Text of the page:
By Arpita Kulshrestha.
Amidst the widespread awareness for protecting inventions and securing robust patents, it is pertinent that a Patent Applicant is also aware that the rejection of patent application after examination is not the end of the road. The question is What Next? The legal maxim ubi jus ibi remedium which translates to “where there is a right there is a remedy”, is a befitting solution to the occasion. The patent Applicant has a right to remedy when faced with the rejection of the application. The Patents Act confers upon the patent Applicant the following rights as remedies before different fora:
- the right to file Review against the order of the Learned Controller of Patents [hereinafter referred to as “Controller”] rejecting the application, before the Patent Office; and
- the right to file an Appeal against the order of the Controller, before the Intellectual Property Appellate Board [hereinafter referred to as “IPAB”]
Before examining the right to Review, it is worth noting that the Controller has, for the purpose of discharging his/her functions, the same powers as are vested in a civil court under the Code of Civil Procedure, 1908 in respect of certain matters provided under section 77 of the Patents Act. One such power conferred by the Patents Act is the power of the Controller to Review his own order on an application made before him provided under clause (f) of section 77 of the Patents Act read with Order 47 Rule 1 of the Code of Civil Procedure, 1908. The Patent Applicant can avail any of the following grounds in his application for Review before the Patent Office:
- discovery of new matter or evidence which was not within the knowledge of the applicant after exercise of due diligence or could not be produced at the time the order was passed;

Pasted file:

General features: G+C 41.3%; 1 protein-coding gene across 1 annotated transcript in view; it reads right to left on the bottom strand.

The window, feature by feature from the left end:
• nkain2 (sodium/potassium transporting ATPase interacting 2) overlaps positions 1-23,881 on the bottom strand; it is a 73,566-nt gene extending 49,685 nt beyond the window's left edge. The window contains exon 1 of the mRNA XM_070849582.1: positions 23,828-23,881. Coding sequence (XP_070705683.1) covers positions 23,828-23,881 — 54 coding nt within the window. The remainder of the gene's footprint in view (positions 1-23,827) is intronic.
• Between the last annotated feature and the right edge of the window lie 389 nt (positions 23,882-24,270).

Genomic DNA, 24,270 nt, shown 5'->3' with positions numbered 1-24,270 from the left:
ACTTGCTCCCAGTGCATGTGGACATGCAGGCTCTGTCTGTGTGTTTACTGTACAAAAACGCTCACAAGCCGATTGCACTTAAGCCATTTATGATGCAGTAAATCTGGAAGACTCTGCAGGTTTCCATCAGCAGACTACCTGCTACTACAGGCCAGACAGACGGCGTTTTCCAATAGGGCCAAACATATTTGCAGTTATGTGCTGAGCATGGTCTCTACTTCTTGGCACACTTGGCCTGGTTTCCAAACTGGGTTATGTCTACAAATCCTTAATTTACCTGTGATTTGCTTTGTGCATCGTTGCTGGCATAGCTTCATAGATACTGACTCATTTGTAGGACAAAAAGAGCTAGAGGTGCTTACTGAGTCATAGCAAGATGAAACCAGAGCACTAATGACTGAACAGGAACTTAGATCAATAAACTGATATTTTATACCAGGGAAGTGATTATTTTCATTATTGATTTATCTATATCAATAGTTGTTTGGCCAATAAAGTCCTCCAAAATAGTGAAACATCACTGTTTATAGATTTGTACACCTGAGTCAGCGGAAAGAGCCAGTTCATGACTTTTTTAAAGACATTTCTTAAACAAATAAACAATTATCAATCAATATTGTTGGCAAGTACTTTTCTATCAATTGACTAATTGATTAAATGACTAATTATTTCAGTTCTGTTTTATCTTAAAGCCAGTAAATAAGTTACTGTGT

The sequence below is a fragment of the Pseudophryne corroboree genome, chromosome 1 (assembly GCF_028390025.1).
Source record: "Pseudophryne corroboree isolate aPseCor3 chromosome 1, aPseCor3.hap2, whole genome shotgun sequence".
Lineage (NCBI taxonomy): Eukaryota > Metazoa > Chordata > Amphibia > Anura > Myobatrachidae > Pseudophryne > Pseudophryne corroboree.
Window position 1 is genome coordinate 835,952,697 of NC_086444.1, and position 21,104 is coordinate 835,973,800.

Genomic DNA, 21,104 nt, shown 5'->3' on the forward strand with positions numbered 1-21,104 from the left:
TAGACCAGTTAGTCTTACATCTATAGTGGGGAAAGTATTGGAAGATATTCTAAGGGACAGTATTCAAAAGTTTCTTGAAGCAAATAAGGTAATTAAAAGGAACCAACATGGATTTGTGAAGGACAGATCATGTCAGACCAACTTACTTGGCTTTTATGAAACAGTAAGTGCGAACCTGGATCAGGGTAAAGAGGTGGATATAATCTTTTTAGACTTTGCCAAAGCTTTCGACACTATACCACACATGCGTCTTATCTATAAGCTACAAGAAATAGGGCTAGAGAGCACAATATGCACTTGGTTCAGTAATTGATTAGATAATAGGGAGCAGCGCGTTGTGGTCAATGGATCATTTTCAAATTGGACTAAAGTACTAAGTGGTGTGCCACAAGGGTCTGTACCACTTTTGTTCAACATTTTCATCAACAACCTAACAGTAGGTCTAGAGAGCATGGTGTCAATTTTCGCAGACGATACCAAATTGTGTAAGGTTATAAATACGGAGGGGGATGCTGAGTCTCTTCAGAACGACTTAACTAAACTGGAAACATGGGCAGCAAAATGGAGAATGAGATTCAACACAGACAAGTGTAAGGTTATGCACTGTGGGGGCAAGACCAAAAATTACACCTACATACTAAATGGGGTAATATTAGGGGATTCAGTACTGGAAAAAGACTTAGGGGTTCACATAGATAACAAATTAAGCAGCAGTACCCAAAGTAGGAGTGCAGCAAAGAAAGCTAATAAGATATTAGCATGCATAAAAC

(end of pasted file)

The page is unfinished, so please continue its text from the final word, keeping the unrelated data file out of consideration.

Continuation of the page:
- a mistake or an error apparent on the face of record;
- any other sufficient reason which is analogous to the preceding grounds
While all three grounds mentioned above are available to the Applicant, the most sought after ground in the Review petition is that of ‘a mistake or error apparent on the face of record’ in the order of the Controller. The question is – what could be the possible instances of such mistake or error apparent on the face of record. Before delving into such instances, it is important to note that there are several precedents that establish the law on review. In fact, the Hon’ble Supreme Court has in several decisions laid down the principles governing a Review petition, as well as, defined the grounds for Review. For example in Kamlesh Verma v Mayawati and Ors (2013), 8 SCC 320, the Hon’ble Supreme Court held the following principles, amongst others:
“…an error apparent on the face of record should not be an error which has to be fished out and searched”….
A review is by no means an appeal in disguise whereby an erroneous decision is re-heard and corrected but lies only for patent error”
The above principles were further reiterated in Perry Kansagra v Smriti Madan Kansagra (2019) SCC Online SC 211, where the Hon’ble Supreme Court held that “..the error must be self evident”. The Controllers of Patent have relied upon the above decisions of the Hon’ble Supreme Court while rendering their verdict on review petitions for example, in the order of the Controller in Transasia Biomedicals, Mumbai v Controller of Patents in IN340/MUM/2006 and Lalit Mahajan v Tulip Diagnostics in IN692/KOL/2007. Having said this, on a perusal of the decisions of the Controller of Patents on Review petition under Section 77(1)(f) of the Patents Act, it is noted that some of such instances that constitute a mistake or error apparent on face of record are as follows: